The gun control movement’s latest hobby horse is the smart gun. President Barack Obama included federal support for smart gun research in his recent executive orders, delighting activists who insist that a locking mechanism capable of preventing criminals from firing stolen weapons would surely be popular with gun buyers — if only the gun industry would drop its opposition.
The bad news for anyone looking to the smart gun as a technological quick fix for gun violence is that, absent a government mandate requiring all guns to be “smart,” a robust market is unlikely to materialize. And even if new laws were to require that all new firearms include smart gun tech, many proposed smart systems would make us less safe.
The primary objection that American gun buyers have to smart guns is that any integrated electronic locking mechanism will necessarily decrease a gun’s reliability by introducing more points of failure. Smart gun proponents are quick to dismiss these concerns as overblown, but they don’t seem to understand how all-important reliability is to gun buyers, or how difficult it is for even premium gun makers to mass-produce weapons that will function smoothly under the most adverse conditions.
Every gun owner who has put enough rounds down range has had his favorite firearm fail to go “bang” when he pulled the trigger. These failures can happen to the very best semiautomatic weapons in the final round of a competition, in the heat of battle, or when a trophy buck is in the hunter’s sights. Weapon malfunctions are such a widely acknowledged reality that basic training courses typically explain how to rapidly troubleshoot such failures during a gunfight.
Gun owners are terrified of anything that might make their guns less reliable. And when they consider the frequency with which their $700 smart phone’s fingerprint scanner fails when presented with a clean, dry, perfectly-positioned thumb, they rightly conclude that putting any type of electronic lock on their Glock will likely make them less secure, not more.
For the sake of argument, however, let’s say that the reliability objection to smart gun technology has been definitively addressed, and that there exists an electronically lockable gun that’s practically flying off the shelves. Such technology would not dependably stop unauthorized users from firing stolen weapons, for the simple fact that every piece of locked-down consumer technology that has ever been introduced — from the DRM schemes that encrypt Blu-ray disks to the software locks intended to keep users from installing illicit software on their iPhones — has been “jailbroken” and can be defeated by anyone with a little time and access to YouTube.
As impossible as sealed electronic gadgets are to secure against tampering, guns are even more hopeless, because firearms are mechanical devices that are designed to be disassembled for regular cleaning and repair. Once a gun has been broken down, any component that prevents it from firing can be filed off, taped over, replaced, or otherwise circumvented. Smith & Wesson users, for instance, routinely remove the integrated mechanical locks that the Clinton administration convinced the gunmaker to add to its popular family of revolvers.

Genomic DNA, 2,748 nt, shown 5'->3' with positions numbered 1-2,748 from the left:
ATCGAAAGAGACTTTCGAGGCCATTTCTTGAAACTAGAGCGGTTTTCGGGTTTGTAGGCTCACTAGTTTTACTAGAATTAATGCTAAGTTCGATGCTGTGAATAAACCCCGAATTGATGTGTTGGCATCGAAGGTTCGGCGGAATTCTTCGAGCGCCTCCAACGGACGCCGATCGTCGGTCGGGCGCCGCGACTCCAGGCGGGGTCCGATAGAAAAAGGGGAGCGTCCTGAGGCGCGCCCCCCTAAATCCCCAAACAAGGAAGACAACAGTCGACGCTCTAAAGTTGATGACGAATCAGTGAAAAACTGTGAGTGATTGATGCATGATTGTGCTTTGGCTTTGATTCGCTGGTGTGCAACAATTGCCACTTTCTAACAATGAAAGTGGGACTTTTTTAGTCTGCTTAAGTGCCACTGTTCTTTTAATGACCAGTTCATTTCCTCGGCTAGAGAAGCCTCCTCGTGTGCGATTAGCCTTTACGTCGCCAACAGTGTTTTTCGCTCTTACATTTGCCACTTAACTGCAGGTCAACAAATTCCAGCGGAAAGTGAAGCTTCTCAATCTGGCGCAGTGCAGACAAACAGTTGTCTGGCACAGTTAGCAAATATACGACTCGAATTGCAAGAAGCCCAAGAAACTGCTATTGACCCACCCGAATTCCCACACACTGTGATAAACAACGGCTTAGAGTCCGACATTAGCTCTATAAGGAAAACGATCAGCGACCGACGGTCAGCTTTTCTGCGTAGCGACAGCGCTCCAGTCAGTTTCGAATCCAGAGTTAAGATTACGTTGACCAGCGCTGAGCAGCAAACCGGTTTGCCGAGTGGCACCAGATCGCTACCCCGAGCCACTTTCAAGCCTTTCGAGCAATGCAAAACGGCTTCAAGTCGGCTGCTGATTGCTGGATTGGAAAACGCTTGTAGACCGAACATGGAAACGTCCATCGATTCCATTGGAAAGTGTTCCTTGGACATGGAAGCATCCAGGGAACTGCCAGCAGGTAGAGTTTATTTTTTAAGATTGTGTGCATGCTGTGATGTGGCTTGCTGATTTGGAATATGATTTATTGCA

Smart gun technology can and will be jailbroken — but that isn’t even the worst consequence of this particular “safety” trend. The bigger problem lies with smart guns that are designed to connect to another device, either to obtain permission to fire or to alert authorized users to the gun’s location.
Technology companies warn that if they create a “back door” in their encryption products for government agents, they’re also creating a possible “back door” for criminals. Just so, any capability we give authorized gun users can and will be exploited by unauthorized users.
With this in mind, a gun like the one proposed by the president in his recent speech, which can broadcast its location when stolen, seems like a spectacularly bad idea.
If the authorities can locate or disable a firearm remotely, then the bad guys can, too. Imagine a criminal with a laptop casing a crowd or a row of homes, looking for the tell-tale wireless signature of a hidden gun. Even if the gun doesn’t connect to a network and is instead secured by RFID technology, it’s hardly invulnerable. The same tools that identity thieves use to remotely read the RFID chips embedded in newer credit cards can be repurposed to target hidden weapons for theft.
Genuine improvements in firearm safety are always welcomed by American gun owners, who know exactly how dangerous guns are in the wrong hands.
But electronic locks that are likely to backfire on gun users, and that are vulnerable to exploitation by criminals, will be rejected by the market and, ultimately, by Congress.
Jon Stokes is a founder of Ars Technica and the author of “Inside the Machine: An Illustrated Introduction to Microprocessors and Computer Architecture.” He wrote this for the Los Angeles Times.